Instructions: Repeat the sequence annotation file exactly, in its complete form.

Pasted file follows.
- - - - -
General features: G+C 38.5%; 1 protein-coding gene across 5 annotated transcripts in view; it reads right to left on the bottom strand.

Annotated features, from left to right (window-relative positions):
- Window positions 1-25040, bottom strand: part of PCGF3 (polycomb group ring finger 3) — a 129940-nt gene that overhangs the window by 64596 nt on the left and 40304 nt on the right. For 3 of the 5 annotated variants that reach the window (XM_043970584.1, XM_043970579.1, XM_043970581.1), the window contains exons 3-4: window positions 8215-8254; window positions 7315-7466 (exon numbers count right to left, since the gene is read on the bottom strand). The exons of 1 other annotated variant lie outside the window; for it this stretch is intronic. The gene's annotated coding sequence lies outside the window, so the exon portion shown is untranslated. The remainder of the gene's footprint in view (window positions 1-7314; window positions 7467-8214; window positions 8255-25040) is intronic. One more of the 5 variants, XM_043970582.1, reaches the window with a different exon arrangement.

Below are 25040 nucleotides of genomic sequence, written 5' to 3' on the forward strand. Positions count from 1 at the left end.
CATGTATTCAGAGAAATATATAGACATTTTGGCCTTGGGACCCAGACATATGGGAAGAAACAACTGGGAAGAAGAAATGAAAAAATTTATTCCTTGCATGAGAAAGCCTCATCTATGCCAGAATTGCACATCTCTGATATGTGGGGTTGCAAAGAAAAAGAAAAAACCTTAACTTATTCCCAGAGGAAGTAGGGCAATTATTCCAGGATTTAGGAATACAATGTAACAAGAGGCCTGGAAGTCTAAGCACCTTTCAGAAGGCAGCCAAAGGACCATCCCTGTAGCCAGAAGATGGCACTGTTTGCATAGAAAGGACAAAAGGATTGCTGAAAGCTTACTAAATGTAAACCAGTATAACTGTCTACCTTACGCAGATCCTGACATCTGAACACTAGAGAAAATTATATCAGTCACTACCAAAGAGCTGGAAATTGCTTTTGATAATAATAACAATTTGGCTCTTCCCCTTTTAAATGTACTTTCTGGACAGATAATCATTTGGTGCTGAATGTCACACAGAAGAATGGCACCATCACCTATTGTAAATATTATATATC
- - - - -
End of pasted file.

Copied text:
General features: G+C 38.5%; 1 protein-coding gene across 5 annotated transcripts in view; it reads right to left on the bottom strand.

Annotated features, from left to right (window-relative positions):
- Window positions 1-25040, bottom strand: part of PCGF3 (polycomb group ring finger 3) — a 129940-nt gene that overhangs the window by 64596 nt on the left and 40304 nt on the right. For 3 of the 5 annotated variants that reach the window (XM_043970584.1, XM_043970579.1, XM_043970581.1), the window contains exons 3-4: window positions 8215-8254; window positions 7315-7466 (exon numbers count right to left, since the gene is read on the bottom strand). The exons of 1 other annotated variant lie outside the window; for it this stretch is intronic. The gene's annotated coding sequence lies outside the window, so the exon portion shown is untranslated. The remainder of the gene's footprint in view (window positions 1-7314; window positions 7467-8214; window positions 8255-25040) is intronic. One more of the 5 variants, XM_043970582.1, reaches the window with a different exon arrangement.

Below are 25040 nucleotides of genomic sequence, written 5' to 3' on the forward strand. Positions count from 1 at the left end.
CATGTATTCAGAGAAATATATAGACATTTTGGCCTTGGGACCCAGACATATGGGAAGAAACAACTGGGAAGAAGAAATGAAAAAATTTATTCCTTGCATGAGAAAGCCTCATCTATGCCAGAATTGCACATCTCTGATATGTGGGGTTGCAAAGAAAAAGAAAAAACCTTAACTTATTCCCAGAGGAAGTAGGGCAATTATTCCAGGATTTAGGAATACAATGTAACAAGAGGCCTGGAAGTCTAAGCACCTTTCAGAAGGCAGCCAAAGGACCATCCCTGTAGCCAGAAGATGGCACTGTTTGCATAGAAAGGACAAAAGGATTGCTGAAAGCTTACTAAATGTAAACCAGTATAACTGTCTACCTTACGCAGATCCTGACATCTGAACACTAGAGAAAATTATATCAGTCACTACCAAAGAGCTGGAAATTGCTTTTGATAATAATAACAATTTGGCTCTTCCCCTTTTAAATGTACTTTCTGGACAGATAATCATTTGGTGCTGAATGTCACACAGAAGAATGGCACCATCACCTATTGTAAATATTATATATC